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Backcountry Kitchen The Backcountry Kitchen forum is for the discussion of food and cooking gear related topics for backpacking trips (e.g. menus, recipes, stoves, fuel...).


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  #1  
Old 08-15-2012, 02:54 AM
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GGervin GGervin is offline
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ContainsImages Bare Boxer Contender Bear Can Review



The King of bear cans and a royal Contender


A couple of weeks ago I got out into bear country, and had to deal with bear cans again. I’ve had a Garcia - the benchmark of the bear can world - for years, and I think it’s a great can, but heavier than I’d like and it takes up a lot of room in my pack. It competes for pack space I’d rather devote to photo gear.

A couple of years ago, I met a Ranger who showed me her Bare Boxer Contender. The moment I saw it, I fell in love with it (at least as far I can bring myself to love a bear can). It looked like a baby Garcia. She said the maker claimed you could get up to 3 days of food in it, but she could get 5 days of food in it. Ever since then, I’ve wanted one – for short bear country trips at least. …But could I really get 5 days out of it?

Earlier this year, I purchased a Contender – no mean feat, since they are produced in very low numbers and hard to find. I used it on my recent trip, and propose to review its practicality on trips longer than three days.

What is it?


The Bare Boxer Contender

The specs:
weight: 1.6lbs. (I measured 1.66lbs., or 1lb 10.5oz)
height: 8.0”
diameter: 7.4”
volume: 275 ci (I measured 4.35 liters–filled it with water to test)
IGBC and SIBBG approved

I know of only four bear cans smaller and lighter than the Garcia: the Bearikade Scout (500ci, 1lb 12oz, not IGBC approved), the Bear Vault 450 (440ci or 7.2L, 2lbs 1oz), the smaller size of the Lighter1 bear bin (5L, listed as 1lb 5oz, but that’s without the lid and crossbar at 6oz, so 1lb 11oz total), and the Contender. Of them, the Contender is the smallest, the cheapest, and the lightest (by an ounce). Before I ordered one, I made a cardboard mock-up using published dimensions, and estimated I could probably get four days of food in it. That convinced me to go for it.

How many days will it really hold?

I did in fact get five days of food in it, and had ½ lb of bread left over. I think five days is probably the practical limit.

This did not come without effort and forethought. I had to choose all my food with bulk in mind more than variety or elegance. I had to use a vacuum sealer to make my own dinners, since the commercial packing meals are just too bulky for this can. For breakfast and lunch, I used my dense rye bread for bear cans to minimize volume. 4 dinners, 2.25lbs of bread, some raisins, powdered Gatorade, and a few tea bags. Packed to the gills. 5 days with a little left over. Total trail weight loaded: 6lbs. Previous 5 day trail weight (with the Garcia and more variety): about 10lbs.


“4 dinners, 2.25lbs of bread, some raisins, powdered Gatorade, and a few tea bags”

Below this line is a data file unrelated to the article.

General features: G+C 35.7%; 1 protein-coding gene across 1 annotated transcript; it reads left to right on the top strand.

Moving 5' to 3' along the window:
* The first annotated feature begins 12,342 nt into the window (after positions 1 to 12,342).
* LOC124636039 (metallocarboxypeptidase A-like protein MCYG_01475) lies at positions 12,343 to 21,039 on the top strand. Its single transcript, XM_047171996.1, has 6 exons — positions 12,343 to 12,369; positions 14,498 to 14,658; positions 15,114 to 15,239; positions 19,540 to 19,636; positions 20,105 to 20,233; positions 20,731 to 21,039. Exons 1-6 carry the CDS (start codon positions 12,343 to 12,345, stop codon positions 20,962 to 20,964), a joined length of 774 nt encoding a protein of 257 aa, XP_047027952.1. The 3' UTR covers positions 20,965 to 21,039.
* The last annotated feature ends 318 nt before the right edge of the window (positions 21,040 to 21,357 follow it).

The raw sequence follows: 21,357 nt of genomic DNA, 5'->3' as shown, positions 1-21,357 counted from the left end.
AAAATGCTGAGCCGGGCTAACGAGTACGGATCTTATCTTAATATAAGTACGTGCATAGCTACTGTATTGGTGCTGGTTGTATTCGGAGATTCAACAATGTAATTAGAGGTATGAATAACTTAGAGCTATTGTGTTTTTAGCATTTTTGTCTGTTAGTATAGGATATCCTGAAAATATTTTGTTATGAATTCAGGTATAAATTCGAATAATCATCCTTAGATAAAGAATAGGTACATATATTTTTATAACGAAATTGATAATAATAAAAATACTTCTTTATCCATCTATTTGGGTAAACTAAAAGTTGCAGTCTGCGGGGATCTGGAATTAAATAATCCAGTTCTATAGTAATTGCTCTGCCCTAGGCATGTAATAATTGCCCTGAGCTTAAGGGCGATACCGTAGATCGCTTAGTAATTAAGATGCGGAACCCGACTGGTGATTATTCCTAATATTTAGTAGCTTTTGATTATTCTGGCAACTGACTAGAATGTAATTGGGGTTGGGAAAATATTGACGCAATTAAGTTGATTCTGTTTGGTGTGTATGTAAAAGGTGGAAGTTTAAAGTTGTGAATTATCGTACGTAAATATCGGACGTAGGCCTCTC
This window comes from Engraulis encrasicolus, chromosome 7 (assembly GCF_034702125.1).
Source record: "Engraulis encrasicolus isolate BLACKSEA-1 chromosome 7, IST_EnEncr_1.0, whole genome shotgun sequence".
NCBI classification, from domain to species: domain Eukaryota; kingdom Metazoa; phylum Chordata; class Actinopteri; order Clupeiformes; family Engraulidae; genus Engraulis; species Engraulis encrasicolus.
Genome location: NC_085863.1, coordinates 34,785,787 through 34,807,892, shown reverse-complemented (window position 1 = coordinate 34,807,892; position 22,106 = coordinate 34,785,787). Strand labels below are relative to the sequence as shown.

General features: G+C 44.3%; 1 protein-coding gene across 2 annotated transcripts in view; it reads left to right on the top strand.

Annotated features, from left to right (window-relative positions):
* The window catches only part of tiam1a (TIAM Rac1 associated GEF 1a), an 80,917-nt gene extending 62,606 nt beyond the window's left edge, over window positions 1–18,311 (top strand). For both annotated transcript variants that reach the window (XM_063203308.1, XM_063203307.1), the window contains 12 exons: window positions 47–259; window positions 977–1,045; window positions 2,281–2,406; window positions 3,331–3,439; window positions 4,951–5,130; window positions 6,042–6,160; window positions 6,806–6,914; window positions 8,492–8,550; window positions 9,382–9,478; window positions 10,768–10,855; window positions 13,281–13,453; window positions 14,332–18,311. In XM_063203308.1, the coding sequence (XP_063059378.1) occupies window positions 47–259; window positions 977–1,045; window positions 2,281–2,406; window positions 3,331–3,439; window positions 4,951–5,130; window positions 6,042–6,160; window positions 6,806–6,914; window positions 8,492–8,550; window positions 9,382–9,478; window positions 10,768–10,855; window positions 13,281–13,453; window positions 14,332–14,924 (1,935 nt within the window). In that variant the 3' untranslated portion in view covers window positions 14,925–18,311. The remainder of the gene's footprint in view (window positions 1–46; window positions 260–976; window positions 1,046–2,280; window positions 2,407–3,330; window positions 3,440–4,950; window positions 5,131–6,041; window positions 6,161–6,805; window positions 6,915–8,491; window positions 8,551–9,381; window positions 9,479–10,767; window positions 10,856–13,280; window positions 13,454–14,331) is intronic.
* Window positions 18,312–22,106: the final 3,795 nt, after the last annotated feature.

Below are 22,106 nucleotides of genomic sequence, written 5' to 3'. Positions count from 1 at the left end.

There were only a couple of issues I encountered using the Contender, and they relate to the overly complex lid locks. On the one I got, one of the locks had to be filed slightly because there wasn’t sufficient clearance between the lip of the can opening and the lock bolt for the lock to work smoothly. Engineering tolerances weren’t perfect. But after filing, it now works fine.

The locks have a “button” you have to push before they will twist open or closed. This means a quarter or a key won’t open the can like with the Garcia. A knife, a small flat-bladed screwdriver, or a small needle-nose plier all work. (I carried a 1oz needle-nose in my boiling pot to deal with this.) In practice, I found the locks only a little less convenient than the Garcia’s.



“The locks have a “button” you have to push before they will twist open or closed”



“…A knife, a small flat-bladed screwdriver, or a small needle-nose plier all work”



“Engineering tolerances weren’t perfect”



“The locks need clearance, about ¼” from the top of the food to the bottom of the lid”

The locks need clearance, about ¼” from the top of the food to the bottom of the lid. If you pack wrong and don’t leave clearance, food packaging and zip-locks could potentially get in the way and make the locks very hard to twist open. You might have to apply some force and tear through the zip-locks to get at your food. The potential for needing to force open a lock was the reason I carried a needle-nose. This is really only going to happen if you pack the Contender to the limit and are careless in loading it. I found by planning ahead while loading the can, I avoided the problem. The Ranger did tell me it happened to her the first time she used it, but likewise then avoided it by careful loading. So… forewarned is forearmed.

That said, I really like my Bare Boxer Contender. Its small size and weight were more than compensation for needing a tool for locking, and for potential frustration in opening when absolutely packed to the gills. I did get 5 full days of food in it plus a small emergency reserve. My Ursack will continue to go when I don’t need the protection of a bear can. But the Contender is now my go-to bear can.

I’d call it a thinker’s bear can. It’s said ultralight packing is a thinking process more than a buying process. Think about what you do and don’t use, pare down, think again and pare down again. Buying a new pack or shelter is only a small part of it. The Contender’s small volume forced me through that same thinking process with food. Only part of my 40% reduction in trail weight was due to the Contender’s mere 1.6 lbs. The rest came from winnowing down what I truly needed for food to make that volume work. In that regard, using a Contender is as close to ultralight bear canning as you are going to get. At least until someone makes an IGBC approved one from silnylon and titanium thimbles…